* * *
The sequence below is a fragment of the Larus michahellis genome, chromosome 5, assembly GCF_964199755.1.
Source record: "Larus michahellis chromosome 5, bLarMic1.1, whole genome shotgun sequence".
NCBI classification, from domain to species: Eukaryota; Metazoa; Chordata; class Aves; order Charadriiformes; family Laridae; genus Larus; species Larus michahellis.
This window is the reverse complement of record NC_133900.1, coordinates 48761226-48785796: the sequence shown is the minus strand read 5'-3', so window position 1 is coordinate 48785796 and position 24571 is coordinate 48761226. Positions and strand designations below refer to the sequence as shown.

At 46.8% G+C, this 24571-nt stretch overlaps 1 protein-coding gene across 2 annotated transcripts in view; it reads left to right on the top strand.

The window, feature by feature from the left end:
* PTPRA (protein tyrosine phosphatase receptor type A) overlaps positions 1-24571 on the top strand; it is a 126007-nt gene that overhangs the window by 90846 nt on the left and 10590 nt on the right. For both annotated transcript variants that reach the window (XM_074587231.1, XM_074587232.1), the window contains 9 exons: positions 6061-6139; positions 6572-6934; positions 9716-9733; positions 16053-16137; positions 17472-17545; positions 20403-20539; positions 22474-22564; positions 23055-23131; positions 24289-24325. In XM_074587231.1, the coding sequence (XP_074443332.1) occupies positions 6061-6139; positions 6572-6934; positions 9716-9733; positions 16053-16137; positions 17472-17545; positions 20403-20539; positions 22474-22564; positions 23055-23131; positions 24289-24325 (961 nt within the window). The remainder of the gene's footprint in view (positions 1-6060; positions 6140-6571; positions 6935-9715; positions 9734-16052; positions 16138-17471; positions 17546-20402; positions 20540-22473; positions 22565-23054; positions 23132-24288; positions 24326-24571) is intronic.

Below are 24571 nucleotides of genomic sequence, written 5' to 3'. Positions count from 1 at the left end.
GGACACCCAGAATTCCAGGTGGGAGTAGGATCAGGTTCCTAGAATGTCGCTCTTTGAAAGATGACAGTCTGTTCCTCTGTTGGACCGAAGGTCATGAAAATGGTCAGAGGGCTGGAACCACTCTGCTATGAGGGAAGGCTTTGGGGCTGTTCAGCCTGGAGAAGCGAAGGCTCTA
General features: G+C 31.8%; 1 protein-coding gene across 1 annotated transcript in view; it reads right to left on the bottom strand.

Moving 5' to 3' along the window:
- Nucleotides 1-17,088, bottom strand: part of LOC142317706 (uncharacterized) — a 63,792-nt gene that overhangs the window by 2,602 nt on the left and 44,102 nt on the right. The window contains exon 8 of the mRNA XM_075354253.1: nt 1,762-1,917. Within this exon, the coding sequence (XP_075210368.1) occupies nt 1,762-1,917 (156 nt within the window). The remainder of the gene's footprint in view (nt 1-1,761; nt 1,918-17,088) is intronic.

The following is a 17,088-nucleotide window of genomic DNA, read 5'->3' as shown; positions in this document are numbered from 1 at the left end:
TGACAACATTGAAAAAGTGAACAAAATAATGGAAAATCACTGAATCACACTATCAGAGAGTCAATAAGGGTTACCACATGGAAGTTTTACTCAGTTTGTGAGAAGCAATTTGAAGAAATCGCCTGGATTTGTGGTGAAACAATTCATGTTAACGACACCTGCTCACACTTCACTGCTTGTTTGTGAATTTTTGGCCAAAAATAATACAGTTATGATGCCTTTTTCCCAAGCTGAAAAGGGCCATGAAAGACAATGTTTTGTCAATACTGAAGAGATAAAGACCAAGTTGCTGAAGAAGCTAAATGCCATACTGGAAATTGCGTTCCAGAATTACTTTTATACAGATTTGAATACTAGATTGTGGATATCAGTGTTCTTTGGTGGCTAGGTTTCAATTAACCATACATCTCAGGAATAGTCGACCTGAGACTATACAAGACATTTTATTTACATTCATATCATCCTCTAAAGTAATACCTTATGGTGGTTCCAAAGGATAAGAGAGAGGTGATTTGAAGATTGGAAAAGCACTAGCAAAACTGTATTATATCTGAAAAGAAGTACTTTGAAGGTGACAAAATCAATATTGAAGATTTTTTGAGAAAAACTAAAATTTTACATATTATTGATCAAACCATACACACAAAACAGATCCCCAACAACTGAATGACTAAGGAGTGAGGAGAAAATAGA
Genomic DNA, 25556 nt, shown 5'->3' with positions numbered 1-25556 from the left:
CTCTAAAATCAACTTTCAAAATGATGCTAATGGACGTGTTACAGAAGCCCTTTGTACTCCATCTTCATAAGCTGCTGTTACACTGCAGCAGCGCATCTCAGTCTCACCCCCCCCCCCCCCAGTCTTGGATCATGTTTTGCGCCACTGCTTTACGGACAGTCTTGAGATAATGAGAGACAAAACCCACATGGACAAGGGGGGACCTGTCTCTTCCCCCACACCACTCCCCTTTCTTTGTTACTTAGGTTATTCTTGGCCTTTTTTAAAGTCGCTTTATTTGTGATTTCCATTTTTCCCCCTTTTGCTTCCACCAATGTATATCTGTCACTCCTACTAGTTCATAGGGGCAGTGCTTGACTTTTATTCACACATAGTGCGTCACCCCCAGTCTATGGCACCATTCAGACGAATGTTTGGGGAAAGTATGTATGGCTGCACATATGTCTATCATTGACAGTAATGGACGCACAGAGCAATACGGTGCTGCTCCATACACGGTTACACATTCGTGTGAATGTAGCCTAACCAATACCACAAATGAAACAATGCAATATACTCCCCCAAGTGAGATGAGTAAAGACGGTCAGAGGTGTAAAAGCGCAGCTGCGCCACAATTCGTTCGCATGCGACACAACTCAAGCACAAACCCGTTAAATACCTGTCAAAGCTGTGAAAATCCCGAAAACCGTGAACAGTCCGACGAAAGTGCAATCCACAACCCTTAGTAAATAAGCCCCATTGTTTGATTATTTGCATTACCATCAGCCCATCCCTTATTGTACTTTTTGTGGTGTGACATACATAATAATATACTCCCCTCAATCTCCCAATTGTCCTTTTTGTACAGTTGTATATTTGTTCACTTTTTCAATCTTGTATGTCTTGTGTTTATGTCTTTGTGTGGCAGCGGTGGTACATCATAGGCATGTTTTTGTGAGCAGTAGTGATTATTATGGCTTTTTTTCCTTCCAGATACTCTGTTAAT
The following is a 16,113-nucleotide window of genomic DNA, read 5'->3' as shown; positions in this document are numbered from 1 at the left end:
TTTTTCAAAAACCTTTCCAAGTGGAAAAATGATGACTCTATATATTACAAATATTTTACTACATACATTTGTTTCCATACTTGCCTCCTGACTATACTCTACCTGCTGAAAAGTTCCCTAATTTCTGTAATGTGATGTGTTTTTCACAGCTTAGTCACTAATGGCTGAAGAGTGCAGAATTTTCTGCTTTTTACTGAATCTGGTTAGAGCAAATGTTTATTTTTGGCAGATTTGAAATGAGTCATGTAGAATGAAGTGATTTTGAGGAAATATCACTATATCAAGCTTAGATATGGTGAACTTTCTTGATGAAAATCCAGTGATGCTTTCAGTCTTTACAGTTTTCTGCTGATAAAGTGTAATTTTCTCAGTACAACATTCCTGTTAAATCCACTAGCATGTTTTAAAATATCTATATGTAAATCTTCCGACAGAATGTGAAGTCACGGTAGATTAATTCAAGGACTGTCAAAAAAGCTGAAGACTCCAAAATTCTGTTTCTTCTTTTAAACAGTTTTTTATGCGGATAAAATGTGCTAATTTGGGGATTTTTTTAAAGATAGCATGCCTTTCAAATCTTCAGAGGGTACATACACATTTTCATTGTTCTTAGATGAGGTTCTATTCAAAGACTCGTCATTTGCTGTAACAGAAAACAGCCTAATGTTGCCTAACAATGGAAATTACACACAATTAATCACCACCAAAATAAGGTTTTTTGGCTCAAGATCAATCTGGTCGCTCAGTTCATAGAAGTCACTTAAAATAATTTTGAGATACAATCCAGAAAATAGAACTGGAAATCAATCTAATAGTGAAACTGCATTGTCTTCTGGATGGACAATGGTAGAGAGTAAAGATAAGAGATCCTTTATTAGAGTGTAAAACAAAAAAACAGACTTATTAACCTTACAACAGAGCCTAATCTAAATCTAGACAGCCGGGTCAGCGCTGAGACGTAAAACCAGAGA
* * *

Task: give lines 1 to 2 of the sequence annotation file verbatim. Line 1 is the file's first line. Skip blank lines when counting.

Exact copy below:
The sequence below is a fragment of the Larus michahellis genome, chromosome 5, assembly GCF_964199755.1.
Source record: "Larus michahellis chromosome 5, bLarMic1.1, whole genome shotgun sequence".